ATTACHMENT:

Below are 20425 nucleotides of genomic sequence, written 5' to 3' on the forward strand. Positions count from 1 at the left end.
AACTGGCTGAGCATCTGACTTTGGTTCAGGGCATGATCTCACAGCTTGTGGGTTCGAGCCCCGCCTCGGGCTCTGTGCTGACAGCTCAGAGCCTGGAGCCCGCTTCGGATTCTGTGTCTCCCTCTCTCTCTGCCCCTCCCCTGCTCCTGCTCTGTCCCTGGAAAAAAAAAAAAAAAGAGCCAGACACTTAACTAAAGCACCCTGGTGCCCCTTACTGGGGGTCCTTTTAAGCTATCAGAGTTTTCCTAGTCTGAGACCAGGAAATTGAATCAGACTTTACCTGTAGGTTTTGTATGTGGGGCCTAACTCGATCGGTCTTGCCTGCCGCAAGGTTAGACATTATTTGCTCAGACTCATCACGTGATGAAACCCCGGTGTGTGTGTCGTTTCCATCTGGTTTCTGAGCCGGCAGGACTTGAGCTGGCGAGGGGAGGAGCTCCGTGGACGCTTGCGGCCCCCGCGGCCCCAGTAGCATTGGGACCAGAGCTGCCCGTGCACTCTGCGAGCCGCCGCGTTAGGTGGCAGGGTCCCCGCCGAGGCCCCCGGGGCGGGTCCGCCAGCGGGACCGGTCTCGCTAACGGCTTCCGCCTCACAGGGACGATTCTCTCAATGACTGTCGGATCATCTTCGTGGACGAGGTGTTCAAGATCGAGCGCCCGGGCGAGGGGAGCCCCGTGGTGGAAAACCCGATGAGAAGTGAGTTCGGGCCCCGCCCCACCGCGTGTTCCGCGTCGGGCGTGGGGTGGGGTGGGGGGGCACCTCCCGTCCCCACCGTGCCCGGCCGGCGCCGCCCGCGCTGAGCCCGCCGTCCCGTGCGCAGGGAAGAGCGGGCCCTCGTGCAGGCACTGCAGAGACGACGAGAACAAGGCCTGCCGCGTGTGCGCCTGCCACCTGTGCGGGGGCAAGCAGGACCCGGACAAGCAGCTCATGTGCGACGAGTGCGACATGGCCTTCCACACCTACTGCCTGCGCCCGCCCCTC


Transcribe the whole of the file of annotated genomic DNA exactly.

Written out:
Below are 20425 nucleotides of genomic sequence, written 5' to 3' on the forward strand. Positions count from 1 at the left end.
AACTGGCTGAGCATCTGACTTTGGTTCAGGGCATGATCTCACAGCTTGTGGGTTCGAGCCCCGCCTCGGGCTCTGTGCTGACAGCTCAGAGCCTGGAGCCCGCTTCGGATTCTGTGTCTCCCTCTCTCTCTGCCCCTCCCCTGCTCCTGCTCTGTCCCTGGAAAAAAAAAAAAAAAGAGCCAGACACTTAACTAAAGCACCCTGGTGCCCCTTACTGGGGGTCCTTTTAAGCTATCAGAGTTTTCCTAGTCTGAGACCAGGAAATTGAATCAGACTTTACCTGTAGGTTTTGTATGTGGGGCCTAACTCGATCGGTCTTGCCTGCCGCAAGGTTAGACATTATTTGCTCAGACTCATCACGTGATGAAACCCCGGTGTGTGTGTCGTTTCCATCTGGTTTCTGAGCCGGCAGGACTTGAGCTGGCGAGGGGAGGAGCTCCGTGGACGCTTGCGGCCCCCGCGGCCCCAGTAGCATTGGGACCAGAGCTGCCCGTGCACTCTGCGAGCCGCCGCGTTAGGTGGCAGGGTCCCCGCCGAGGCCCCCGGGGCGGGTCCGCCAGCGGGACCGGTCTCGCTAACGGCTTCCGCCTCACAGGGACGATTCTCTCAATGACTGTCGGATCATCTTCGTGGACGAGGTGTTCAAGATCGAGCGCCCGGGCGAGGGGAGCCCCGTGGTGGAAAACCCGATGAGAAGTGAGTTCGGGCCCCGCCCCACCGCGTGTTCCGCGTCGGGCGTGGGGTGGGGTGGGGGGGCACCTCCCGTCCCCACCGTGCCCGGCCGGCGCCGCCCGCGCTGAGCCCGCCGTCCCGTGCGCAGGGAAGAGCGGGCCCTCGTGCAGGCACTGCAGAGACGACGAGAACAAGGCCTGCCGCGTGTGCGCCTGCCACCTGTGCGGGGGCAAGCAGGACCCGGACAAGCAGCTCATGTGCGACGAGTGCGACATGGCCTTCCACACCTACTGCCTGCGCCCGCCCCTC